“Combine your face with Brad Pitt’s to see what your child would look like!” Um… sign me up! Posts like these always get me. Everyone else’s child with Brad Pitt is so cute. What will mine look like? This has all the core elements of a Participation Temptation tactic on social media. Doe-Anderson coined the term “participation temptation” to capture the essence of certain social media posts that offer personalization, are easily shareable and encourage bandwagon appeal. Here, we will dive into why each of these elements is so effective on social media and show how certain brands have utilized this tactic to their advantage.
Social media participation
The genius of participation temptation is that it accomplishes two goals: reach by way of engagement, the dream team of key performance indicators for social media. When we tempt users with a unique resolution tailored to their unique traits, they are encouraged to engage and share their results to prove they are indeed unique individuals. By sharing, users also prove they are in the know on trending topics that interest their friends. When they share their results, other friends see the post and are just as tempted to learn their results. This starts the cycle of reach by way of engagement and is the ultimate success of the participation temptation method.
Social media engagement tactics
The first element that truly lures users into participating in these online quizzes, photo merges or whatever clever idea your brand has come up with is the personalization element. Users want to feel as if they are unique. While one in 12 people share your zodiac sign, you still feel unique when reading what Schitt’s Creek character is your sign. (Clearly, I’m an Alexis as a Leo.)
During its Elf Yourself campaign, OfficeMax used this personalization element seamlessly. Do you remember the campaign? Elves with your face broke it down to some Christmas music. In fact, one in 10 Americans participated in Elf Yourself – people simply couldn’t resist personalizing their elves with Grandma’s face (Virgilio, Anthony. “Case study: OfficeMax Creates Powerful Tradition, Elf Yourself.” 5 May 2013). And now, 47% of users think of OfficeMax (EVBArchive. YouTube, YouTube, 4 Sept. 2008, www.youtube.com/watch?v=u-SK1nYKYJo.) when they think of Elf Yourself. When OfficeMax created this personal experience, it made engagement incredibly tempting for online users, and a link to the website at the end of the video made the campaign easily shareable.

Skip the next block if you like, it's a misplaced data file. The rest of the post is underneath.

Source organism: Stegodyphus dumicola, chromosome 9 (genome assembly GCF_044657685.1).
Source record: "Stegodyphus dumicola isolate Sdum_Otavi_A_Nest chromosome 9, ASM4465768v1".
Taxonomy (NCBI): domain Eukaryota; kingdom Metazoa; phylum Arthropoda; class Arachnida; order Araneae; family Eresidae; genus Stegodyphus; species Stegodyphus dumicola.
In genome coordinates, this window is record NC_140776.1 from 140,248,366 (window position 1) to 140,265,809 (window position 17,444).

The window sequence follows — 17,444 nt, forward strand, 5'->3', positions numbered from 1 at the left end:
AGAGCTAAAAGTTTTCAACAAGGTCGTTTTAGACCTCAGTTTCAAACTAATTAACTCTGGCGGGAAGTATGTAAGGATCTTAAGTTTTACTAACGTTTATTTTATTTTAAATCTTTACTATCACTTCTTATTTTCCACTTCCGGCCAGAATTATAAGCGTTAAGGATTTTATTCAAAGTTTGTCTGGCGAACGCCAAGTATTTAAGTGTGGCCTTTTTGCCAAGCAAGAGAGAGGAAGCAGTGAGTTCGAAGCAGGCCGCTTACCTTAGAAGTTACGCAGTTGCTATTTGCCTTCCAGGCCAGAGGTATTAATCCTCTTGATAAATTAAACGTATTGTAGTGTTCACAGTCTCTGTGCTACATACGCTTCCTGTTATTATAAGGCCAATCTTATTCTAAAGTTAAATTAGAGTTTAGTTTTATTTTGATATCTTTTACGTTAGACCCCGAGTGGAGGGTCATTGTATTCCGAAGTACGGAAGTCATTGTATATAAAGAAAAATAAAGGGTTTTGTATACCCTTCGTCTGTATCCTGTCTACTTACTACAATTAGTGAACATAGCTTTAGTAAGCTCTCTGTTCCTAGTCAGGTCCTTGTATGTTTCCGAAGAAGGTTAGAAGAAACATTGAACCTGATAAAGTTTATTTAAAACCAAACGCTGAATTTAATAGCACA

This brings me to my next point: the ease of sharing. When there’s a simple button at the end of your personalized online element, users are encouraged to share their results with their networks. Spotify has mastered this concept with its end-of-the-year Wrapped playlists. Your feeds, for the entirety of December, are full of people sharing the artists, genres and albums they listened to during the year. I found it annoying and still went onto the site to see what my personal results were…and I shared it to Instagram Stories. The shiny button at the end made it so easy to show my friends that “Mamma Mia 1” and “Mamma Mia 2” were the only things I listened to this year. How could I not share how quirky I am? My unique results made me an interesting individual according to my social media pages. Clearly, other people thought they were interesting, too. Over 60 million website visits sought personal Spotify Wrapped results at the end of 2020 (“A Decade Wrapped.” Spotify, Jan. 2021, ourcase.study/thedecadewrapped). It was easy to do, and, quite frankly, you had FOMO if you didn’t share it. It’s the genius of the participation temptation. And man, does it work. Or should I say, that’s The Name of the Game – Abba?
FOMO is the fear of missing out. The final element that makes participation temptation so easy to get wrapped up in on social media. Let’s throw it back to old-school social media once more: The Ice Bucket Challenge. Oh yes, the year is 2014, and jeans are skinny as ever. Keep scrolling and all you see on your feeds is people dumping ice water on their heads. Technically, it was an activity to prove you cared about ALS, but that hardly was the reason people joined the internet challenge. It was the activity that created bandwagon appeal and drove over 2.4 million video entries online from social media pressure and ease of entry (Stampler, Laura. “ALS Ice Bucket Challenge: 2.4 Million Videos on Facebook.” Time, Time, 15 Aug. 2014, time.com/3117501/als-ice-bucket-challenge-videos-on-facebook). This social media participation ultimately answers the question of why internet challenges are so popular: We post on social media to show others we are in the know and live an interesting life.